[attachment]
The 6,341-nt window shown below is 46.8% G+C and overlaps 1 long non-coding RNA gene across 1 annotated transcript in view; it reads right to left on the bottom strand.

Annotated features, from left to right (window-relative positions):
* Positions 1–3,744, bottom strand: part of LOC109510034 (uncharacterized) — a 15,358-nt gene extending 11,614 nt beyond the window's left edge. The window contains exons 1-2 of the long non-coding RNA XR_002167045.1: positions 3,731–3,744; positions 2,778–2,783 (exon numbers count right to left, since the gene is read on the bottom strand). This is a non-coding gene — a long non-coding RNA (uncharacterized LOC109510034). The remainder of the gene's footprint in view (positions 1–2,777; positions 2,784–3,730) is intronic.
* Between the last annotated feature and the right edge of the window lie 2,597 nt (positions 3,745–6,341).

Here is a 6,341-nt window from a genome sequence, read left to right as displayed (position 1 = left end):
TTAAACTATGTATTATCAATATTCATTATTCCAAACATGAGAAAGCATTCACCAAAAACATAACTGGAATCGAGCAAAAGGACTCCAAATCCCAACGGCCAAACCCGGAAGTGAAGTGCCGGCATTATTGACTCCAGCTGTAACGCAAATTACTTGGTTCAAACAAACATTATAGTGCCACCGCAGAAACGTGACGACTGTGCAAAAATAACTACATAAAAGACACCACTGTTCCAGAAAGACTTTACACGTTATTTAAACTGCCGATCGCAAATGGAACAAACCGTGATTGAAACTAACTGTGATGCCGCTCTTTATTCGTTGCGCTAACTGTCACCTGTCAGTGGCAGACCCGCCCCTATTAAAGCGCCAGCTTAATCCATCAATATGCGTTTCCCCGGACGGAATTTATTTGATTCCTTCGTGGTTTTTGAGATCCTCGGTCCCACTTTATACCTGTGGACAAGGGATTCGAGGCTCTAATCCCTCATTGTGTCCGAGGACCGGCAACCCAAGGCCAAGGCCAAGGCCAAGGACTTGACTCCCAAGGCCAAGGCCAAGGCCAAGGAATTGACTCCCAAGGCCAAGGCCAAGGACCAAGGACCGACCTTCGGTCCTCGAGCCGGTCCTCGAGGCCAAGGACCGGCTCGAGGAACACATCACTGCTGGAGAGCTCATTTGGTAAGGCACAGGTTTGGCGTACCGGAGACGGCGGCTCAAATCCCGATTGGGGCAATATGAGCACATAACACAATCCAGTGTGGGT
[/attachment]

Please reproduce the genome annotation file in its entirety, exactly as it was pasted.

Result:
The 6,341-nt window shown below is 46.8% G+C and overlaps 1 long non-coding RNA gene across 1 annotated transcript in view; it reads right to left on the bottom strand.

Annotated features, from left to right (window-relative positions):
* Positions 1–3,744, bottom strand: part of LOC109510034 (uncharacterized) — a 15,358-nt gene extending 11,614 nt beyond the window's left edge. The window contains exons 1-2 of the long non-coding RNA XR_002167045.1: positions 3,731–3,744; positions 2,778–2,783 (exon numbers count right to left, since the gene is read on the bottom strand). This is a non-coding gene — a long non-coding RNA (uncharacterized LOC109510034). The remainder of the gene's footprint in view (positions 1–2,777; positions 2,784–3,730) is intronic.
* Between the last annotated feature and the right edge of the window lie 2,597 nt (positions 3,745–6,341).

Here is a 6,341-nt window from a genome sequence, read left to right as displayed (position 1 = left end):
TTAAACTATGTATTATCAATATTCATTATTCCAAACATGAGAAAGCATTCACCAAAAACATAACTGGAATCGAGCAAAAGGACTCCAAATCCCAACGGCCAAACCCGGAAGTGAAGTGCCGGCATTATTGACTCCAGCTGTAACGCAAATTACTTGGTTCAAACAAACATTATAGTGCCACCGCAGAAACGTGACGACTGTGCAAAAATAACTACATAAAAGACACCACTGTTCCAGAAAGACTTTACACGTTATTTAAACTGCCGATCGCAAATGGAACAAACCGTGATTGAAACTAACTGTGATGCCGCTCTTTATTCGTTGCGCTAACTGTCACCTGTCAGTGGCAGACCCGCCCCTATTAAAGCGCCAGCTTAATCCATCAATATGCGTTTCCCCGGACGGAATTTATTTGATTCCTTCGTGGTTTTTGAGATCCTCGGTCCCACTTTATACCTGTGGACAAGGGATTCGAGGCTCTAATCCCTCATTGTGTCCGAGGACCGGCAACCCAAGGCCAAGGCCAAGGCCAAGGACTTGACTCCCAAGGCCAAGGCCAAGGCCAAGGAATTGACTCCCAAGGCCAAGGCCAAGGACCAAGGACCGACCTTCGGTCCTCGAGCCGGTCCTCGAGGCCAAGGACCGGCTCGAGGAACACATCACTGCTGGAGAGCTCATTTGGTAAGGCACAGGTTTGGCGTACCGGAGACGGCGGCTCAAATCCCGATTGGGGCAATATGAGCACATAACACAATCCAGTGTGGGT